That was then. Now, it’s not just a practical reality in specific use cases, but at scale. Massive scale. And it dramatically expands the number of use cases for edge computing — dramatically expands the number of applications that would rely on micro data centers — and dramatically magnifies the impact on what consumers and organizations can do with mobile devices. Zero latency changes edge computing from a way to do things faster into something that ushers in a new era of computing as significant as when Netscape Navigator made the WWW — something non-nerds knew about and used.

So how has zero latency gone from something that is largely theoretical to something that you can suddenly have from Paris to Peoria? It’s not one thing. It’s three:

  • Advancements in the LTE airlink speed — the speed at which mobile devices, like phones, communicate with cell antennas in both directions — are shrinking the latency of those data transfer rates to essentially zero when that is combined with 5G technology. That latency is going away.

  • The back-end transfer of data on networks is being updated in ways that eliminate the latency that was built into what Anton calls a “tangled mess of fiber, microwave links, outdated gateways, ratty VPNs, xDSL last-mile ‘hacks,’ and other obsolete technology that slowed things to a crawl.” That latency is going away, too.

  • Lastly, but most importantly, there is a scalable model for micro data centers at the edge that moves content and computing services as close as possible to end users using a peering/colocation model that all the parties already buy into.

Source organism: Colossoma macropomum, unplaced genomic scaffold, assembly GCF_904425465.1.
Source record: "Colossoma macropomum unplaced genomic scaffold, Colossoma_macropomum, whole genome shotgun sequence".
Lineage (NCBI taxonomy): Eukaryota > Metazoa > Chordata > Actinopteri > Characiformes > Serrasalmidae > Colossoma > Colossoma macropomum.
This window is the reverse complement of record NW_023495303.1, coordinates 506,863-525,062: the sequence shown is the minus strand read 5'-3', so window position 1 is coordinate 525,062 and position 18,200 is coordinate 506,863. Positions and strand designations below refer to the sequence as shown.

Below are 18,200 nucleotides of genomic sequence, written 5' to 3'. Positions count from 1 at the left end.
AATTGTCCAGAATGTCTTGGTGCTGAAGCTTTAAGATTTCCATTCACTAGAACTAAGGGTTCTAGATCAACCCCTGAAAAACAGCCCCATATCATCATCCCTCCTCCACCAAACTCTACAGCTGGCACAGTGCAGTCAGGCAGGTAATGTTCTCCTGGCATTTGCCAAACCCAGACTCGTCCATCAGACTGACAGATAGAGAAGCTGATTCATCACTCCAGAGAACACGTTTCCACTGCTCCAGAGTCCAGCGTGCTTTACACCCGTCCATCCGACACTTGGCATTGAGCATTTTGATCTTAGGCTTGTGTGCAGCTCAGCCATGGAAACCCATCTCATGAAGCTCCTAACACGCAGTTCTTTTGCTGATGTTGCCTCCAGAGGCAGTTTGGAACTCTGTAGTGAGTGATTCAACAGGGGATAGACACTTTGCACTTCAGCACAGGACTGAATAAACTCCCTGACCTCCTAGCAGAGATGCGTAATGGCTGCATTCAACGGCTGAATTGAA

Zero latency is achievable today, and it’s going to be a catalyst for edge computing that dwarfs what “lower latency” was already driving. Let’s do another time check. When you combine zero latency as practicality at scale with the professors’ research above, that puts us at 79 minutes and 30 seconds. Can you hear faint murmurs of the Jaws theme music? I sure can.



I will keep this section short, like that first glimpse of the shark. If you’ve been reading Mission Critical Magazine for the past couple of years, you’ve seen some great deep dives into the kinds of applications that edge computing is making possible, and that, in turn, will drive the growth of edge computing. For just a few examples from people who have their finger on the pulse of what edge computing is making possible, visit “The Optimal Edge” at https://bit.ly/2Jtw1Mu.

We’re talking about applications like driverless cars, ultra-low latency gaming, virtual reality gaming, smart city projects, zero latency wireless industrial applications, real-time business analytics, and a hundred other things that sound like science fiction. At least they were science fiction in the past. Now, it’s scientific reality. Gaming companies are already launching video games that rely on near-zero latency. Silicon Valley is already putting test cars on the road with nobody in the front seat that rely on that level of connectivity. And I haven’t even gotten to the tsunami of pilot projects I’ve heard about from companies that are testing what is possible with edge computing.